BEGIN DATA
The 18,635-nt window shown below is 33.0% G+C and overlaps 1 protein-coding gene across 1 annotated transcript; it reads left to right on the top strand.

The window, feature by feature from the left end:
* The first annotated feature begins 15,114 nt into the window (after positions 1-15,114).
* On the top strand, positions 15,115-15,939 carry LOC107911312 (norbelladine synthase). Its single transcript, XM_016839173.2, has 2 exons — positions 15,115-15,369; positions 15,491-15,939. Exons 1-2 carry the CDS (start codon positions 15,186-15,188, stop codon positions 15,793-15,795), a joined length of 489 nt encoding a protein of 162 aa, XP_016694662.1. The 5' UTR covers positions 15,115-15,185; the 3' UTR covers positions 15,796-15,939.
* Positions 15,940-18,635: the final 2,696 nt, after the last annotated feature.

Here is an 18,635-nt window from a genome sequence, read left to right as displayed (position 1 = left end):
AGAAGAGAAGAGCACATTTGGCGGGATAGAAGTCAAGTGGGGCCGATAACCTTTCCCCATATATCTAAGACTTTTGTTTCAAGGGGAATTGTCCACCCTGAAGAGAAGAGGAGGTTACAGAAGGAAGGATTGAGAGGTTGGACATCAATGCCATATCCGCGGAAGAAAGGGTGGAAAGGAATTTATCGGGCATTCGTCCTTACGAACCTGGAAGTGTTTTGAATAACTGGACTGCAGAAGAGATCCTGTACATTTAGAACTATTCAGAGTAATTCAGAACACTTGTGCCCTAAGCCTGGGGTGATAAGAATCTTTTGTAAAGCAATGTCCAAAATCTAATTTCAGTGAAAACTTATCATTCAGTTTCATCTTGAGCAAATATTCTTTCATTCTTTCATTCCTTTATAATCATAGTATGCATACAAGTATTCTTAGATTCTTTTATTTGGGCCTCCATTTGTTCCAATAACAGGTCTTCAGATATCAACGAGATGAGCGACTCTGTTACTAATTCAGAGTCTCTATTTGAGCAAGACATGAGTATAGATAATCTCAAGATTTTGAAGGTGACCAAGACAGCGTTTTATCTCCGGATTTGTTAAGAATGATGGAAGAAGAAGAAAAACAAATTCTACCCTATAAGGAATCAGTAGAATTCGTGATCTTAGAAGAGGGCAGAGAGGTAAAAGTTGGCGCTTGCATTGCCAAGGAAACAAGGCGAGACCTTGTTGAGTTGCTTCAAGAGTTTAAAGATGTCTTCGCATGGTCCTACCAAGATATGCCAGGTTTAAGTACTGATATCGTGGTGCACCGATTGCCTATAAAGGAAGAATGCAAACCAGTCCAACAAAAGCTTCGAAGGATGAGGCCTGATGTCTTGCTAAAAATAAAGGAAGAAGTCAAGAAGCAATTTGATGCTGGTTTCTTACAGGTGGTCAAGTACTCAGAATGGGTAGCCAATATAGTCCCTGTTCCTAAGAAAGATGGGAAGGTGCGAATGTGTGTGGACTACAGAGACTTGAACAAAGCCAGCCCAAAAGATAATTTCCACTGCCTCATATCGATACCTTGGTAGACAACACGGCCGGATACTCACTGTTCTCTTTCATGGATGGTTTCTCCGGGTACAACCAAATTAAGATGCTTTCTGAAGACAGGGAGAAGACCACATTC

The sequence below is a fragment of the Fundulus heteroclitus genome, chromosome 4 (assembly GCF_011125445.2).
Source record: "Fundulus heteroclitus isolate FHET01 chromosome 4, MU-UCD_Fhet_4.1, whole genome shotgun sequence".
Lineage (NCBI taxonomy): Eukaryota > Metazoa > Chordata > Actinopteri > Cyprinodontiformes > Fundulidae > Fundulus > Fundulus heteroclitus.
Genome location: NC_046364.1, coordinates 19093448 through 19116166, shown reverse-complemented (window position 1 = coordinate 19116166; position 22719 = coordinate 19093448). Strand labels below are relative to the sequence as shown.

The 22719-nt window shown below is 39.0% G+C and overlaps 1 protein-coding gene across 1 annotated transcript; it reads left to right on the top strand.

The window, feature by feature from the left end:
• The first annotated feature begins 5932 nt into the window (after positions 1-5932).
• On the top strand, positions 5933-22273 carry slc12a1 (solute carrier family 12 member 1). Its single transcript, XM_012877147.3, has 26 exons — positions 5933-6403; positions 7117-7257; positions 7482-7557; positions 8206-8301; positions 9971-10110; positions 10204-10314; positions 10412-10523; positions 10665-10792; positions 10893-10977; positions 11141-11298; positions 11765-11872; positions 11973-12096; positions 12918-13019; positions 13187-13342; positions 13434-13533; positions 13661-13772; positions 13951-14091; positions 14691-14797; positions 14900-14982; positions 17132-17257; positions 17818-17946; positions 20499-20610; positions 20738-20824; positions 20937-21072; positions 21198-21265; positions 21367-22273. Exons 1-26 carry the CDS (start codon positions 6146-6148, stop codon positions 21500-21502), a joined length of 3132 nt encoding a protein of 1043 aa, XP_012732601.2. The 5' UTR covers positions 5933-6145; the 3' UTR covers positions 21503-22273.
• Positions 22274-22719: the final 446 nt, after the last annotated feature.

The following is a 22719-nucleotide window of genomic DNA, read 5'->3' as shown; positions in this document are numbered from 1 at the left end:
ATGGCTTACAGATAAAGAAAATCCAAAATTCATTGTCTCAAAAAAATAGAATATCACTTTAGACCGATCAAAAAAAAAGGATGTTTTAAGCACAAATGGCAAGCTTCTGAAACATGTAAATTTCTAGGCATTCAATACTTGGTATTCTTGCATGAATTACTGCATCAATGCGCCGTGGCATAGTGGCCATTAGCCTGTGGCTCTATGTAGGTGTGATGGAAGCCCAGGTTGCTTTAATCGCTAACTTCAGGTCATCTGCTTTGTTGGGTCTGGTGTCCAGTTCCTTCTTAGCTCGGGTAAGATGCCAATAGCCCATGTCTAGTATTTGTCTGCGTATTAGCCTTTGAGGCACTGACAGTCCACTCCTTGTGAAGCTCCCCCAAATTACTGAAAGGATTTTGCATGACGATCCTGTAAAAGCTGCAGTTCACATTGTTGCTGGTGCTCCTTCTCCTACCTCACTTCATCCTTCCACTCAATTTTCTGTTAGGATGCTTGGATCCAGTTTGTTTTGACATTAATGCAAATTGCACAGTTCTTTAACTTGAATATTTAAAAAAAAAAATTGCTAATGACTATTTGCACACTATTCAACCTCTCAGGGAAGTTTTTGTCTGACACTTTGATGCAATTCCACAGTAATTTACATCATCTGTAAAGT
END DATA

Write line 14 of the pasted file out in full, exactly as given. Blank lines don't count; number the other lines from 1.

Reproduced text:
• The first annotated feature begins 5932 nt into the window (after positions 1-5932).